Greek cities of Turkey

November 25, 2021

Turkey has several UNESCO sites and will most probably have more in the future. Many of them are Hittite, Trojan, Lydian, Phrygian, Roman and of course Greek (from several periods).

The region we'll be focusing on is the coastline on the opposite side of the Aegean Sea, called Ionia or Western Asia Minor.

These cities were founded or colonized or even taken over by the Greeks since roughly the 11th century BC by settlers originating from different regions and tribes of Greece.

The islands on the left
are now part of Greece (Aegean Sea);
the mainland is part of Turkey.
Aeolians, Ionians and Dorians
were three of the Greek tribes.

From the word Ionia (Ιωνία) originates of course the name of the Ionic column order (and obviously Doric from the Dorian tribe) as well as the word for 'Greek' in some languages, such as turkish or arabic (Yunan-).

* Probably the most famous Greek city is Ephesus (Έφεσος).

Greek inscription in front of the Library of Celsus,
a Greek governor of Asia
in the Roman Empire

It was famous for the Temple of Artemis (550 BC), which was included in the Seven Wonders of the Ancient World.

Heraclitus, an important philosopher, was born there in the 6th cent. BC.

In that century, the Persians incorporated Ephesus and other Greek cities into the Persian/Achaemenid Empire but it later goes back to the Greeks.

It was taken over by the Romans, as most of Greece was, in the 2nd century BC,
and lastly it was conquered by the Turks in 1304.

Nevertheless, the city is best-known amongst Christians for one of the Apostles who lived here: St. Paul of course.
After he left Corinth, Paul lived in Ephesus for some years. He wrote the Epistle 1 Corinthians from here and he later wrote the Epistle to the Ephesians while he was imprisoned in Rome.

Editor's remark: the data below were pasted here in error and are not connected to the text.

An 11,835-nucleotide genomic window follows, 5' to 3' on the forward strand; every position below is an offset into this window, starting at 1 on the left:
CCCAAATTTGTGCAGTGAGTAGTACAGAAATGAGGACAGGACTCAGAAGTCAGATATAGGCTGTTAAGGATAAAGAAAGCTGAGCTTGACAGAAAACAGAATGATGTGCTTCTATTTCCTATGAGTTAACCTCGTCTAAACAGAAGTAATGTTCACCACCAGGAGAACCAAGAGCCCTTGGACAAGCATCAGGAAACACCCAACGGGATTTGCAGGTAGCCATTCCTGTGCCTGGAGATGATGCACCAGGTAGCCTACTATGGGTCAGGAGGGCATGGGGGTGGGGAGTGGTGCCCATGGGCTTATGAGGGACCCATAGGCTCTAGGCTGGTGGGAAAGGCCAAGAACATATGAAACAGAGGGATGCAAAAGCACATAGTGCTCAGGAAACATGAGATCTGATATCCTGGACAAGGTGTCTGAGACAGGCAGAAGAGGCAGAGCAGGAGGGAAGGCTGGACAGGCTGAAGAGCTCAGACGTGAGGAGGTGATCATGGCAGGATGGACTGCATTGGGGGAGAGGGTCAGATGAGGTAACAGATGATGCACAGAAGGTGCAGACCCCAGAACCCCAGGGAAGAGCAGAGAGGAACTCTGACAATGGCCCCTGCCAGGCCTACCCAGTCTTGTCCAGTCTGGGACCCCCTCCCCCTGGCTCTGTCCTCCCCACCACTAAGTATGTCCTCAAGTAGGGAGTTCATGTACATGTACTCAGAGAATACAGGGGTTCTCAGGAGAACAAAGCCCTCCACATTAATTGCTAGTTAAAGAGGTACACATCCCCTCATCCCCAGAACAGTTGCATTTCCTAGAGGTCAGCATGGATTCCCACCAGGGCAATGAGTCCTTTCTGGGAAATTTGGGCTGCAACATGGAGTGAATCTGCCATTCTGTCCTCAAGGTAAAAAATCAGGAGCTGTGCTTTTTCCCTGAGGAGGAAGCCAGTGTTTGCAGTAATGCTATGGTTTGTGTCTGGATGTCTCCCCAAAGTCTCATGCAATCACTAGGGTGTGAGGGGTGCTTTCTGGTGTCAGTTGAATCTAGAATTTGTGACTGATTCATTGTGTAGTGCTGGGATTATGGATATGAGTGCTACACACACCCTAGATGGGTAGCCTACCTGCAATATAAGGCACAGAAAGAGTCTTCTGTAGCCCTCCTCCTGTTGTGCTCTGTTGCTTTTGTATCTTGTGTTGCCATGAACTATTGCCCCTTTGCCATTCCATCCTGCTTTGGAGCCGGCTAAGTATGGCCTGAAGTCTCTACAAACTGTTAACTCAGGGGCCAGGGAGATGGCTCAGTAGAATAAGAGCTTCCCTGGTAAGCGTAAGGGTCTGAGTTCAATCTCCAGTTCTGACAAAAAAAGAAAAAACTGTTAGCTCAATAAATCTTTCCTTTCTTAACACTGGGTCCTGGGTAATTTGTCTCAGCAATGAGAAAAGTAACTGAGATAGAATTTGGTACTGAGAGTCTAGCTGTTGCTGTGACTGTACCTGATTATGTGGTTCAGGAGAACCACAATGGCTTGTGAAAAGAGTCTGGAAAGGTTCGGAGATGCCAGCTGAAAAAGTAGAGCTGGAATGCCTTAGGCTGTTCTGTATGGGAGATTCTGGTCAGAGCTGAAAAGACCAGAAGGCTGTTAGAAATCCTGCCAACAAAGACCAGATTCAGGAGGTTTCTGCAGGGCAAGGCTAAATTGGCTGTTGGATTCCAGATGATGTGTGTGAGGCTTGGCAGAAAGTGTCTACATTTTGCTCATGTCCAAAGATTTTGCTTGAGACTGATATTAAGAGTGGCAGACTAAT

* Miletus (Μίλητος) was considered the greatest Greek metropolis, which was said to have founded about 90 colonies (!), more than any other Greek city, practically turning the Black Sea into its private sea...

The Market Gate,
sadly, at the Pergamon Museum, Berlin
(Yeah, it kinda looks like the one in Ephesus...)

Several noted people were from the city:
Aspasia (wife of Athenian leader Pericles during the Golden Age)
Thales (philosopher)
Hippodamus (architect, urban planner)
Isidore of Miletus (6th cent. AD; one of the architects of Hagia Sophia)
and many more people such as historians, sculptors and poets.

* Pergamon (Πέργαμον) was one of the most significant and impressive ancient Greek cities...

Ruins in Pergamon

In the 3rd century BC, the Kingdom of Pergamon is created by a general of Alexander the Great and will come to rule a large part of Asia Minor.

The Attalid Dynasty ruled until the 2nd century BC.

Their goal was to create a city as impressive and important as Athens, with a library that rivalled the very Library of Alexandria.

They built imposing buildings, such as one of the steepest theatres in the world, with a capacity of 10,000 people (still in great shape), as well as a stunning altar which was eventually moved to Germany in a museum named after the city itself! The Attalids even remodeled the city's fortress, where the altar would have stood, after the Acropolis of Athens.